Antioxidants are compounds produced in the body and also found in foods. They play an important role in helping to defend your cells from damage caused by potentially harmful molecules known as free radicals.
When free radicals accumulate, they may cause oxidative stress. This may damage your DNA and other important cell structures.
Oxidative stress can increase your risk of chronic diseases such as heart disease, type 2 diabetes and cancer.
Eating a diet rich in antioxidants can help increase your blood antioxidant levels to fight oxidative stress and reduce the risk of those diseases. With the high incidence of these chronic diseases, it’s a dietary measure we should all be mindful of.
There are several tests scientists use to measure the antioxidant content of foods. One of the best tests is the FRAP (ferric reducing ability of plasma) analysis.
The higher the FRAP value, the more antioxidant the food contains.
All the foods listed are easy to access in greengrocers and supermarkets and they all taste great – proving that not all ‘medicine’ has to taste awful to be doing you good! From what I have read, the following sources of antioxidants are listed in descending order with the highest source at the beginning. However, its always best to try and eat a variety of sources regularly.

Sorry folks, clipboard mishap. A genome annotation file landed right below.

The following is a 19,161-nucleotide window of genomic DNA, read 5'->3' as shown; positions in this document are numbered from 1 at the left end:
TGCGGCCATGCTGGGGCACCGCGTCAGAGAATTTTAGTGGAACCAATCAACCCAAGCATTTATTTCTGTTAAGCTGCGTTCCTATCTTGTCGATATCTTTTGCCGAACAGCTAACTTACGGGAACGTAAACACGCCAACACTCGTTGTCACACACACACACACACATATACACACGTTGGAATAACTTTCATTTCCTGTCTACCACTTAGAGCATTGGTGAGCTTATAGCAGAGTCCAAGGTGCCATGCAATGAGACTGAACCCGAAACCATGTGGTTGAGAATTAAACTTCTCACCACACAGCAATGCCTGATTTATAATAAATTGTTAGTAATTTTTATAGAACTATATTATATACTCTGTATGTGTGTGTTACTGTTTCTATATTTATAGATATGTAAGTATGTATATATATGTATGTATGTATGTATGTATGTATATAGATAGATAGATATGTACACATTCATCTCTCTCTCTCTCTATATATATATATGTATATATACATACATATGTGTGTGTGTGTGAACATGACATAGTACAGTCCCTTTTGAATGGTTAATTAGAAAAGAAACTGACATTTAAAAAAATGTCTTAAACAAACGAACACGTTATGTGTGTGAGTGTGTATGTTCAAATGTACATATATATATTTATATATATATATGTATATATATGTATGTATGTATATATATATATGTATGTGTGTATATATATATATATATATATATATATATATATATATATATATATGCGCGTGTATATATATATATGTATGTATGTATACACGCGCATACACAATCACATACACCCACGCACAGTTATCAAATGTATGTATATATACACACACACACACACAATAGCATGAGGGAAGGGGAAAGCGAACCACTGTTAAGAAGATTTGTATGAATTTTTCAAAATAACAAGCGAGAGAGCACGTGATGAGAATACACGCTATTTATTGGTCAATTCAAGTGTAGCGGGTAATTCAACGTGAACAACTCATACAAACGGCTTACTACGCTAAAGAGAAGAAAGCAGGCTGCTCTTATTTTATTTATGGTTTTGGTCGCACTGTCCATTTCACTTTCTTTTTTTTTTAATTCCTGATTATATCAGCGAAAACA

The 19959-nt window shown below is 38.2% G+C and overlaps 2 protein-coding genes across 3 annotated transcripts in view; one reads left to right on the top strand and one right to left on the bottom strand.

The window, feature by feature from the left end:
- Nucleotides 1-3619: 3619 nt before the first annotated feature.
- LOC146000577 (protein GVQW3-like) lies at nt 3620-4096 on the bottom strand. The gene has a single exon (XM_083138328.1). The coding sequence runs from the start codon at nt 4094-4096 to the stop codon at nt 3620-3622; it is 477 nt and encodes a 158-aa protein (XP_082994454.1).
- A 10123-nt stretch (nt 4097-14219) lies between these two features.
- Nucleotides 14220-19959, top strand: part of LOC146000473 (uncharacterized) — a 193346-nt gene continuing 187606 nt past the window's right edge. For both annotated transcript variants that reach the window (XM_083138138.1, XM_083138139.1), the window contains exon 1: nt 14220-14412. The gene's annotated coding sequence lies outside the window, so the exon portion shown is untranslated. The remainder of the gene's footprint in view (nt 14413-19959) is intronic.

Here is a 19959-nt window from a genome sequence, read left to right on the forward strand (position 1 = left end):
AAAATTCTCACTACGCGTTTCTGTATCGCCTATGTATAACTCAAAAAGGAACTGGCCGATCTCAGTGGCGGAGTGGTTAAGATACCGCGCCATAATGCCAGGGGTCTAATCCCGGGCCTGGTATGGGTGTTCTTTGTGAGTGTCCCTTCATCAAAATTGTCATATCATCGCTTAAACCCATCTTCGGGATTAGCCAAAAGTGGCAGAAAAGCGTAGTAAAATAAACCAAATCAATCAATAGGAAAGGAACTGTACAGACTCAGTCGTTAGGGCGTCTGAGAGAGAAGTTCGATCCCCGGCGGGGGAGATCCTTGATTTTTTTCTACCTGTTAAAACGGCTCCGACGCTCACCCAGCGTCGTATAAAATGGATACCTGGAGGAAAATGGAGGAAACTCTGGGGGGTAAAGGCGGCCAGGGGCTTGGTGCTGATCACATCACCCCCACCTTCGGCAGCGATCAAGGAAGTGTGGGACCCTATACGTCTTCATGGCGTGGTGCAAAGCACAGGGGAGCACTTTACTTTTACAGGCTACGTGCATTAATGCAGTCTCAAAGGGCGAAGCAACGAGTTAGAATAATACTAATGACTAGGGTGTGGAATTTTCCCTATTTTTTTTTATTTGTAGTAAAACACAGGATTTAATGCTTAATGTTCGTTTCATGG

Choose dark chocolate with a high percentage of cacao, at least 75%, to gain the most antioxidant content. Per 100grams, dark chocolate contains nearly double the levels than blueberries and raspberries. Moreover, the antioxidants in dark chocolate have been linked to less inflammation and reduced risk factors for heart disease. There is also a link with reduced blood pressure.
Just a couple of small blocks a day will be sufficient – not the whole bar!
Cacao in raw form is also available as nibs and powder; both are suitable for vegans. Use in smoothies, on cereal, cakes, and home-made protein bars.
Pecans are a type of nut native to Mexico and South America. They are also a good source of healthy fats and minerals as well as containing a high level of antioxidants; they are also high in calories so its important to eat them in moderation.
Several studies have shown that blueberries contain the highest amount of antioxidants among all commonly consumed fruits and vegetables. In addition, research from test-tube and animal studies have shown that the antioxidants in blueberries may delay the decline in brain function that tends to happen with age. They are thought to do this by neutralising harmful free radicals, reducing inflammation and changing the expression of certain genes.